Sunday, July 01, 2007
Hope and anxiety in Beijing
Few things you read and hear from the international media about Beijing and the rest of China these days strike positive notes.
Crackdowns on Internet viewing, arrests over forced-labor operations, food-safety concerns, mind-numbing traffic congestion and mind-altering air pollution are the major themes repeatedly sounded about China's capital city. I confess that I've chosen stories on some of these aforementioned issues for CNN International Web site users.
But a trip to Beijing this week also offered exhileration that took me to another place in the world at a different time. Beijing is changing, and doing so at a breathtaking pace. Stop on a street corner and blink for a moment in this massive city of 15 million and the landscape is sure to change. Such a scene reminded me of when I reported in Central and Eastern Europe in the early 1990s. Hope and anxiety seemed constant companions when reporting in those post-communist European countries.
It's the same in Beijing in 2007, a year before China capital unveils itself to the world at the 2008 Summer Olympics.
Sun Weide, deputy director for Beijing's Olympic Organizing Committee, brags to me about the moving of 200 factories away from Beijing to reduce the city's infamous air pollution, but won't speak about the daily geometric rise in the number of new cars hitting the roadways. A travel agent named Jane complains to me about the lack of hotel space for next year's Olympics, but hints that her company is doing well by escorting Olympic delegations around the city.
Meanwhile, 74-year-old Li Bingran tells how developers have their eyes set on her modest little home, but she insists on "squatting" until the government offers her a fair price for her Beijing home. She's nervous about moving, she says, into a high-rise apartment -- away from a nearby hospital and far above the ground.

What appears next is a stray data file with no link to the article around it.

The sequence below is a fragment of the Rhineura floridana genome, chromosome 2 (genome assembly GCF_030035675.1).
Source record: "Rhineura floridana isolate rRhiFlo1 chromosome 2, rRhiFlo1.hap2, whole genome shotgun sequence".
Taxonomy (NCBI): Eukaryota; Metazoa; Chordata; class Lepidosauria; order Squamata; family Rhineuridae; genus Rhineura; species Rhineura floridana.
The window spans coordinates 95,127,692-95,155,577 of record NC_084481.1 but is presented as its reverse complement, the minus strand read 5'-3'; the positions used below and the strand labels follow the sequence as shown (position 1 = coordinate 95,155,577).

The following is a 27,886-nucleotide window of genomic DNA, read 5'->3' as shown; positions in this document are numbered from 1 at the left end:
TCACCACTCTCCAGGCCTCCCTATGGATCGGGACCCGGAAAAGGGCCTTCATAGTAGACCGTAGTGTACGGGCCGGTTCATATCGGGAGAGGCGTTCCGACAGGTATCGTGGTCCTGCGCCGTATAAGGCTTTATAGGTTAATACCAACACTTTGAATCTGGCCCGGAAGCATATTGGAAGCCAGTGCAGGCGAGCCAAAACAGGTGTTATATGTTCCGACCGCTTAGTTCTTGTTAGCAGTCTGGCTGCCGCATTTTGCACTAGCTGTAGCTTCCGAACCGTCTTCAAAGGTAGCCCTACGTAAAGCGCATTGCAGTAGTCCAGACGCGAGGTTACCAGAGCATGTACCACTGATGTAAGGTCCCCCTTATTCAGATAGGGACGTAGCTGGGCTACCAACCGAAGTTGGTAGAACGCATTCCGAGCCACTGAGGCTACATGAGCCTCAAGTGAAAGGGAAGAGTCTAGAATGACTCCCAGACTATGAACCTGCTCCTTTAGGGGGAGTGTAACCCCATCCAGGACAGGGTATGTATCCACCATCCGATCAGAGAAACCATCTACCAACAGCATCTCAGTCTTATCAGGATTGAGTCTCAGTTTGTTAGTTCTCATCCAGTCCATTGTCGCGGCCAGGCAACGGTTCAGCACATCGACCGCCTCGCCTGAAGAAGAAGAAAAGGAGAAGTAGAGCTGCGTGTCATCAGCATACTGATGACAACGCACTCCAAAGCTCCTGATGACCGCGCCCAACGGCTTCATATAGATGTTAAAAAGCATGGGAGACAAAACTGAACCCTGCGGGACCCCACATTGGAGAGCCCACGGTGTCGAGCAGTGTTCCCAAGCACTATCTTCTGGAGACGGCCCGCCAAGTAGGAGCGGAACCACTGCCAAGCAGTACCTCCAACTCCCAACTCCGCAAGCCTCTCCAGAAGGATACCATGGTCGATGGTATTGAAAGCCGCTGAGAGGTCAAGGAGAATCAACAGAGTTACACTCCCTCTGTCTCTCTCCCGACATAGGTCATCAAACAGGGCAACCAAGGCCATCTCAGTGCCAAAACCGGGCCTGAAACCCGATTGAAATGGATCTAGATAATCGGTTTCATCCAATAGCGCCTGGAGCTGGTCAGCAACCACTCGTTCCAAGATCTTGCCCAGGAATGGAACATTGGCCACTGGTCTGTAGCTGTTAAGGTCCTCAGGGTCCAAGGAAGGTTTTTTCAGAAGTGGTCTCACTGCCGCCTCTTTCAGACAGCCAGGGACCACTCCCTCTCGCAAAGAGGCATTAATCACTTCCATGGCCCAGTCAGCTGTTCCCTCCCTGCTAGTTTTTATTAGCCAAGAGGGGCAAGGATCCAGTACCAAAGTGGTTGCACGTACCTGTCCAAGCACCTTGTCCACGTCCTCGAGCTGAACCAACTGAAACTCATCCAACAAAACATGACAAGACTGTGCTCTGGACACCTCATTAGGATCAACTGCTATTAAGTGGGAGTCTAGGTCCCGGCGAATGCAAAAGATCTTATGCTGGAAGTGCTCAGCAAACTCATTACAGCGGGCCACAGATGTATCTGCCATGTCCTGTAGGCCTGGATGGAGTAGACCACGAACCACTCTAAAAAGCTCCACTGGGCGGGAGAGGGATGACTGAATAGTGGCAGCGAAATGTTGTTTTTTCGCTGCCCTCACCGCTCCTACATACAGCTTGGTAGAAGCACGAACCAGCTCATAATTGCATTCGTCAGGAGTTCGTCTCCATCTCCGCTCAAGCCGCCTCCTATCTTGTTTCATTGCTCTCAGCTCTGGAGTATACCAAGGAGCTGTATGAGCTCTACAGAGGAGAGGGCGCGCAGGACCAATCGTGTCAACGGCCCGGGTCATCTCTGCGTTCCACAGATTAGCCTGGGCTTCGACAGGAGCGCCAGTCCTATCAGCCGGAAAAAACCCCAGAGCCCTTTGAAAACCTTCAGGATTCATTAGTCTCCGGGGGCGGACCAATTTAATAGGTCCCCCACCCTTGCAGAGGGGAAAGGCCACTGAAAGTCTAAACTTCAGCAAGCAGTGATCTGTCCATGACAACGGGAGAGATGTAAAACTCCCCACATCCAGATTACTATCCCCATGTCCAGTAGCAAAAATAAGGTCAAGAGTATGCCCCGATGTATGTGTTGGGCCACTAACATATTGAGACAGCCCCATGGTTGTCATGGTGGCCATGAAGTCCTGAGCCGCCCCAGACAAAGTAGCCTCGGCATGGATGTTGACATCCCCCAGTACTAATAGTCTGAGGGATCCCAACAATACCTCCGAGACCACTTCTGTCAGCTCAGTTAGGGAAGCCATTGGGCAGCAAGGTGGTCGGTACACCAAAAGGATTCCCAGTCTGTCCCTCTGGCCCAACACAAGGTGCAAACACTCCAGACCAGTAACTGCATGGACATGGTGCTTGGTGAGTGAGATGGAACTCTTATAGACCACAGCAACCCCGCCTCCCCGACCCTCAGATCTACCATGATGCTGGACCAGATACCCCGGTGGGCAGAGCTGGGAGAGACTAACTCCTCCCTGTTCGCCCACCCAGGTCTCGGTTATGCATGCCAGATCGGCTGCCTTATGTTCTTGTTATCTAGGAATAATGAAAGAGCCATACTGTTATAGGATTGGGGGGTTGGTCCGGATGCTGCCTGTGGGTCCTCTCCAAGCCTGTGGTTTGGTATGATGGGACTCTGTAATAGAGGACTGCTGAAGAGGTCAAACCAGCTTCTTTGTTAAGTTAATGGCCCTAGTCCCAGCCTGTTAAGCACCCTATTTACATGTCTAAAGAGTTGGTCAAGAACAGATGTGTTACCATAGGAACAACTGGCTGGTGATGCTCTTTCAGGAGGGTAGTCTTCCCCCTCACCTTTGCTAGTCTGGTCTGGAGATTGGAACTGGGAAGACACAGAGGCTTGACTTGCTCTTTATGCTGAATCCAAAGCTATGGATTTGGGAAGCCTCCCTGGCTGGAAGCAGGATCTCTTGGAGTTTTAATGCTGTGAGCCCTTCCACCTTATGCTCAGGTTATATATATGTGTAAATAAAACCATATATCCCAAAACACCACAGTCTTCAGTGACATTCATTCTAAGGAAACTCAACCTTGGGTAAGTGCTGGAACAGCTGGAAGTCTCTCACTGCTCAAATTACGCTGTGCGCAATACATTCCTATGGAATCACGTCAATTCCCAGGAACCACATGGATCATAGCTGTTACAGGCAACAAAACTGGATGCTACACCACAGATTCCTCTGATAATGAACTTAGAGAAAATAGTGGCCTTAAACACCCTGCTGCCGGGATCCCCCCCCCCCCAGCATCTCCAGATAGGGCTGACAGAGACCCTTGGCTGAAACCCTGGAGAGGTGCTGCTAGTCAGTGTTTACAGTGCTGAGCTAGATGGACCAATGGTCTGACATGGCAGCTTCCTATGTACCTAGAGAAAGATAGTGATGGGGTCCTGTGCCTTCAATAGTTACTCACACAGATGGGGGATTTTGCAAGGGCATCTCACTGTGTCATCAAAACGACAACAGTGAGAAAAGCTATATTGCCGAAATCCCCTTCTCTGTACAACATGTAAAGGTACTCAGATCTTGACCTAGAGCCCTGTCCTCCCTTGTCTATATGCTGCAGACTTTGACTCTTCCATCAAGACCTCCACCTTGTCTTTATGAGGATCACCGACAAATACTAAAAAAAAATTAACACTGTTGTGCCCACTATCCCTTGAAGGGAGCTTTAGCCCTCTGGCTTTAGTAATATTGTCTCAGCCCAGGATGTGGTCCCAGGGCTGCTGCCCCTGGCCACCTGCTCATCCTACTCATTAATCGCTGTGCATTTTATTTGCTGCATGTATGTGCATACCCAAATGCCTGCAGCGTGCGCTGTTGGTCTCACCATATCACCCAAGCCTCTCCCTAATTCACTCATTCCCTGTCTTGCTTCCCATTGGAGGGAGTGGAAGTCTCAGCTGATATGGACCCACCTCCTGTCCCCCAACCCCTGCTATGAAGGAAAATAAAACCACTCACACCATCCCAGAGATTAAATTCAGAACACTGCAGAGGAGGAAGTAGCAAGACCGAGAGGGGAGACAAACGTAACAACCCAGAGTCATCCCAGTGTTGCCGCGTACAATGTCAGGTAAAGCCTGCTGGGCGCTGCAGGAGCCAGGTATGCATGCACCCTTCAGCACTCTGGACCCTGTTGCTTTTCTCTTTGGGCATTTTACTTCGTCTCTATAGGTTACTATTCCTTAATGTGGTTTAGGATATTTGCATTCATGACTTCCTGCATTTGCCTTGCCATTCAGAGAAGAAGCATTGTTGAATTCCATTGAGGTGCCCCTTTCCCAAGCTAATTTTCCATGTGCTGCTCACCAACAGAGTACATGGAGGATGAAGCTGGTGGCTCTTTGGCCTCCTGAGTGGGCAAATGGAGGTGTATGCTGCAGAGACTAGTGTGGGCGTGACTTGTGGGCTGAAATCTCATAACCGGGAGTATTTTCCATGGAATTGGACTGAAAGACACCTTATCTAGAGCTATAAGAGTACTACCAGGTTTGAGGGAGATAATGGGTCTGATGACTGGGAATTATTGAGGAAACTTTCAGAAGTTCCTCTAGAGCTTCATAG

A young woman who calls herself Nancy relates to me she's working two jobs: by day learning to be a travel agent, and by night waitressing at a bar, all in hopes of forging a life more rewarding than what was on offer from the small village northeast of Beijing, where she grew up.
These human snapshots and others I took in Beijing offered up an energy that's hard to conjure in Hong Kong, where I live and work. As exciting as neon-lit Hong Kong can be, and despite the good stories that city can offer, it can't compare to living in and covering the capital of a country people wait to rise as the dominant power of the 21st century.
For sure, Beijing isn't without its frustrations. Moving around the city isn't easy, thanks to its sheer size and to the rise in the number of vehicles. The city occupies 16,410 square kilometers (6,336 square miles) -- an area bigger than three U.S. states.
Further, in the space of a generation the number of registered vehicles in Beijing has jumped from less than 10,000 to an estimated 3 million today. But the city's road system wasn't designed for all of the vehicles. As a result, rush hour begins early in the morning and doesn't stop until 11 at night or later.
Additionally, air quality in Beijing is worsening, by most outside watchdog measures. While summertime admittedly is the time of year when winds blow dust into the city, the smog this week often has reduced visibility to less than a mile.
Yet despite the traffic mess, the air pollution, the heat and the humidity, the spin by government officials and tales of woe by some residents, Beijing is a unique place to be. Or perhaps it's because of all of these factors. Hope and anxiety make irresistable companions.
From Kevin Drew, Supervising Editor, CNNI Interactive
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